The same is true of the sorts of act required by participation in an unjust war – namely, killing people who have done no wrong, collaborating in the destruction of their political institutions and way of life, and so on. These acts are beyond the limits of what can be made permissible by a person _ s institutional obligations. This is in part because of the gravity of the harms inflicted; but it is also, and equally essentially, because of the moral status of the victims. Just combatants, in taking up arms in a just cause – most commonly, defense against unjust aggression – do nothing to lose their right not to be attacked or killed or to make themselves morally liable to attack; they are innocent in the relevant sense. Merely posing a threat to the unjust combatants who have attacked them is, as we have seen, not enough to make them liable. So in fighting against just combatants, unjust combatants would be attacking and killing the innocent. It is generally believed to be wrong, except in the direst circumstances, to kill the innocent even as a means of averting a greater evil. How, then, could it be permissible to kill the innocent as a means of achieving aims that are unjust ? It is often suggested that if some soldiers or draftees refuse on moral grounds to fight in an unjust war, this could compromise the efficient functioning and perhaps even threaten the survival of valuable institutions to which these people would rightly be committed. But even if this is true, those who create, serve, and are served by valuable institutions must themselves bear the burdens when those institutions malfunction, thereby causing or threatening unjust harm to others. It would be unjust to impose the costs of their own mistakes or wrongdoing on others. Yet the consequences for just institutions of people refusing to fight in unjust wars are unlikely to be calamitous. If the refusal to cooperate were sufficiently extensive or widespread, it could seriously degrade the ability of the aggressor (as I will call a country that fights an unjust war) to prosecute the unjust war and could even contribute to its defeat. This might be bad for the aggressor overall, but there are reasons for doubting whether it would be bad for the aggressor _ s just institutions – and it is just institutions rather than overall national self-interest that is the focus of the argument we are considering. Victory in an unjust war may serve the national interest but is likely on balance to have a corrupting effect on just institutions. Would just institutions in Germany, for example, have benefited from victory in World War II? Why Jus in Bello Cannot be Independent of Jus Ad Bellum Recall that the jus ad bellum requirement of just cause is a constraint on the type of good that may permissibly be pursued by means of war. Just cause is an extrapolation into the domain of war of the insistence that one may not seriously harm or kill another person except for certain highly specific reasons, such as to defend oneself or another against an unjust threat of extreme gravity. Just as one may not kill a person as a means of promoting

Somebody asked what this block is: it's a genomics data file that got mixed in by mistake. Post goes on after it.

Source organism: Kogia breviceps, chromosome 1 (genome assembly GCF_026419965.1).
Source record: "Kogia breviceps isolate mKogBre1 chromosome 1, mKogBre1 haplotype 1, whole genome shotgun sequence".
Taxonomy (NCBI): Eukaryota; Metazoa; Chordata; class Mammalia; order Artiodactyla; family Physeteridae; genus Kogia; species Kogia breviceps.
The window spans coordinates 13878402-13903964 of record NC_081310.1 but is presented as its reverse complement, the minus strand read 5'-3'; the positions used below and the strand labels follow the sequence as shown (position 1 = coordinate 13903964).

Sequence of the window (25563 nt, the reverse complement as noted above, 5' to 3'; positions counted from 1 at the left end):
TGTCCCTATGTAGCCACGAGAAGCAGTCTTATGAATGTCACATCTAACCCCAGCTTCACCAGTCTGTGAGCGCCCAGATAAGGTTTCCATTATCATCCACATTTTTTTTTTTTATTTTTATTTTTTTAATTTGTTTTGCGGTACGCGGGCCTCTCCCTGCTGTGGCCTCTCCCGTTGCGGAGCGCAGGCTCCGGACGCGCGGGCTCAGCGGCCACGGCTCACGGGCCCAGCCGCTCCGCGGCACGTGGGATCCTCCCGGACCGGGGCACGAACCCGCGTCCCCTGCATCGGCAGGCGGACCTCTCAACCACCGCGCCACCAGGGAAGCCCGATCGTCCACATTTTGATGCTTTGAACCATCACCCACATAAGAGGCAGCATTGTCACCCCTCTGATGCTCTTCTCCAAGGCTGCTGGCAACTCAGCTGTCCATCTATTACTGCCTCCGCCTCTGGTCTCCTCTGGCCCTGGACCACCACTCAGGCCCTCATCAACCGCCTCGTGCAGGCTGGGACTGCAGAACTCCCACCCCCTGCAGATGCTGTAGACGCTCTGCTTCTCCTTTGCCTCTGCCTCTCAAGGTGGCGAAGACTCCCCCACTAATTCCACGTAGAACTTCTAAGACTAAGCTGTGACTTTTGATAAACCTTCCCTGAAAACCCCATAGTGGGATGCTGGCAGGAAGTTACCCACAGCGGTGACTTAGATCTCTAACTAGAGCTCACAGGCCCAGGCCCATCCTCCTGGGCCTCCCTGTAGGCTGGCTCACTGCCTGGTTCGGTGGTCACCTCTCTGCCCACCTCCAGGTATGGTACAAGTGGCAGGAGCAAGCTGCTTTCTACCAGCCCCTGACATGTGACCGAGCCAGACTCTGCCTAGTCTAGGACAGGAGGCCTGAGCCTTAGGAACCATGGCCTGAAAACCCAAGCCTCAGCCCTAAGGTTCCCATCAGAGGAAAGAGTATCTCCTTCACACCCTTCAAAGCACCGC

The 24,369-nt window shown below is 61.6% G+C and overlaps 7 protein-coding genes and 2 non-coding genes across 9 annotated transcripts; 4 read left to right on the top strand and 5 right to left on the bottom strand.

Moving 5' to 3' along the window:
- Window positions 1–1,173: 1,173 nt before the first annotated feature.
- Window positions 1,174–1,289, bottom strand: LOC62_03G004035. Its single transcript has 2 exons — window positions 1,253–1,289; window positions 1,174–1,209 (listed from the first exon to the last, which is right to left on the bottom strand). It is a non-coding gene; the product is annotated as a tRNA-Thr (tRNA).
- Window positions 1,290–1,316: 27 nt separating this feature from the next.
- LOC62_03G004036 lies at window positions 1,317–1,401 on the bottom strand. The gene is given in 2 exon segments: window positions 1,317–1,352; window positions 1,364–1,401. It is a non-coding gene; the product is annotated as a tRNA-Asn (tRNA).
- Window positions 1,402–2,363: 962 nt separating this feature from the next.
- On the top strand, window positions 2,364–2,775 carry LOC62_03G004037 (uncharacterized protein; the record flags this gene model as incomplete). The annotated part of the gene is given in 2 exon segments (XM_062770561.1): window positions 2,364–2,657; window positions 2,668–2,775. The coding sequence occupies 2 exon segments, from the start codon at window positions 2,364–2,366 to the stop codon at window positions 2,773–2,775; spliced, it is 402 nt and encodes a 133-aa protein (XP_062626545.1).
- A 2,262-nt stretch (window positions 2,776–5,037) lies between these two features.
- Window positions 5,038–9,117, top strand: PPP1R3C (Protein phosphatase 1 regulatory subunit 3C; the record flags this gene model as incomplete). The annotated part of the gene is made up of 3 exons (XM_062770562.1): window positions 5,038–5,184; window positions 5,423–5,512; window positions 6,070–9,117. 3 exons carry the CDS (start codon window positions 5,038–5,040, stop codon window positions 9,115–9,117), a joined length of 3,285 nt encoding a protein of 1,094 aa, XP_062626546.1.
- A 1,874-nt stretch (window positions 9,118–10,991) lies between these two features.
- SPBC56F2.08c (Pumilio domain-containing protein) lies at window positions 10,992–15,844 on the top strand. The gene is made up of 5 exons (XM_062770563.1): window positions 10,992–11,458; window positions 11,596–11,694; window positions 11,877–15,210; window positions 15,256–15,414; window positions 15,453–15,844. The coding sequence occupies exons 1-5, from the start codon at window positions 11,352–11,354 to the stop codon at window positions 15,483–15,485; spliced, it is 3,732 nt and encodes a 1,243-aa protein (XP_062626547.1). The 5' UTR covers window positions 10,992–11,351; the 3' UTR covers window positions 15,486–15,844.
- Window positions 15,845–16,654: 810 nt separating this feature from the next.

You've reached the end of your free preview.
Want to read all 19 pages?
- Spring '14